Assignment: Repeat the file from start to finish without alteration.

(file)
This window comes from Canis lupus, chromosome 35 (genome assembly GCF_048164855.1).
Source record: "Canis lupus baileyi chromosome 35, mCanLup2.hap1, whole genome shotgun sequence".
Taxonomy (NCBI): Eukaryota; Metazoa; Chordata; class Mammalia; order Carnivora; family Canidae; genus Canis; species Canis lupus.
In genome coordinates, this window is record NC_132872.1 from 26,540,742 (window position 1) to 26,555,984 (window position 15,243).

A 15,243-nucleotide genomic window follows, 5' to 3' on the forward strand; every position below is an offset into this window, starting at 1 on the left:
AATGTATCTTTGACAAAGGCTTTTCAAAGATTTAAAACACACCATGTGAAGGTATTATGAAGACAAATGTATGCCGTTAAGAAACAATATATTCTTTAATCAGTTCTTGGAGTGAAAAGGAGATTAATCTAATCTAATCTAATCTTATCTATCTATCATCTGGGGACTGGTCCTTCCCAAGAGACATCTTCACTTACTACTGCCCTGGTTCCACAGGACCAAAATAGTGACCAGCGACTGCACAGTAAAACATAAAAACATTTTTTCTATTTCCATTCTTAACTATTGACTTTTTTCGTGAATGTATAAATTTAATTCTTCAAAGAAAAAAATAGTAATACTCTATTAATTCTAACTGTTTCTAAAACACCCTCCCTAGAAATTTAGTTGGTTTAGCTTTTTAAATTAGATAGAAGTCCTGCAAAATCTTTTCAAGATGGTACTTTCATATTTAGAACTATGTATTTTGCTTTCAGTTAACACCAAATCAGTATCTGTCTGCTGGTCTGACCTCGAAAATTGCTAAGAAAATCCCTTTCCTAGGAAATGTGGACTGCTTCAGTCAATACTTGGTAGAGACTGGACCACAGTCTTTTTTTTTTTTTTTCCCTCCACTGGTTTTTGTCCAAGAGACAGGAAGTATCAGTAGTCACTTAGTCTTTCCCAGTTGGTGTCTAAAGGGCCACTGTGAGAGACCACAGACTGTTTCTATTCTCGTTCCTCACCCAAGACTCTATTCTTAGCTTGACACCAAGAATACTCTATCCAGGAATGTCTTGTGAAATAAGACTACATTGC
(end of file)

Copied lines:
This window comes from Canis lupus, chromosome 35 (genome assembly GCF_048164855.1).
Source record: "Canis lupus baileyi chromosome 35, mCanLup2.hap1, whole genome shotgun sequence".
Taxonomy (NCBI): Eukaryota; Metazoa; Chordata; class Mammalia; order Carnivora; family Canidae; genus Canis; species Canis lupus.
In genome coordinates, this window is record NC_132872.1 from 26,540,742 (window position 1) to 26,555,984 (window position 15,243).

A 15,243-nucleotide genomic window follows, 5' to 3' on the forward strand; every position below is an offset into this window, starting at 1 on the left:
AATGTATCTTTGACAAAGGCTTTTCAAAGATTTAAAACACACCATGTGAAGGTATTATGAAGACAAATGTATGCCGTTAAGAAACAATATATTCTTTAATCAGTTCTTGGAGTGAAAAGGAGATTAATCTAATCTAATCTAATCTTATCTATCTATCATCTGGGGACTGGTCCTTCCCAAGAGACATCTTCACTTACTACTGCCCTGGTTCCACAGGACCAAAATAGTGACCAGCGACTGCACAGTAAAACATAAAAACATTTTTTCTATTTCCATTCTTAACTATTGACTTTTTTCGTGAATGTATAAATTTAATTCTTCAAAGAAAAAAATAGTAATACTCTATTAATTCTAACTGTTTCTAAAACACCCTCCCTAGAAATTTAGTTGGTTTAGCTTTTTAAATTAGATAGAAGTCCTGCAAAATCTTTTCAAGATGGTACTTTCATATTTAGAACTATGTATTTTGCTTTCAGTTAACACCAAATCAGTATCTGTCTGCTGGTCTGACCTCGAAAATTGCTAAGAAAATCCCTTTCCTAGGAAATGTGGACTGCTTCAGTCAATACTTGGTAGAGACTGGACCACAGTCTTTTTTTTTTTTTTTCCCTCCACTGGTTTTTGTCCAAGAGACAGGAAGTATCAGTAGTCACTTAGTCTTTCCCAGTTGGTGTCTAAAGGGCCACTGTGAGAGACCACAGACTGTTTCTATTCTCGTTCCTCACCCAAGACTCTATTCTTAGCTTGACACCAAGAATACTCTATCCAGGAATGTCTTGTGAAATAAGACTACATTGC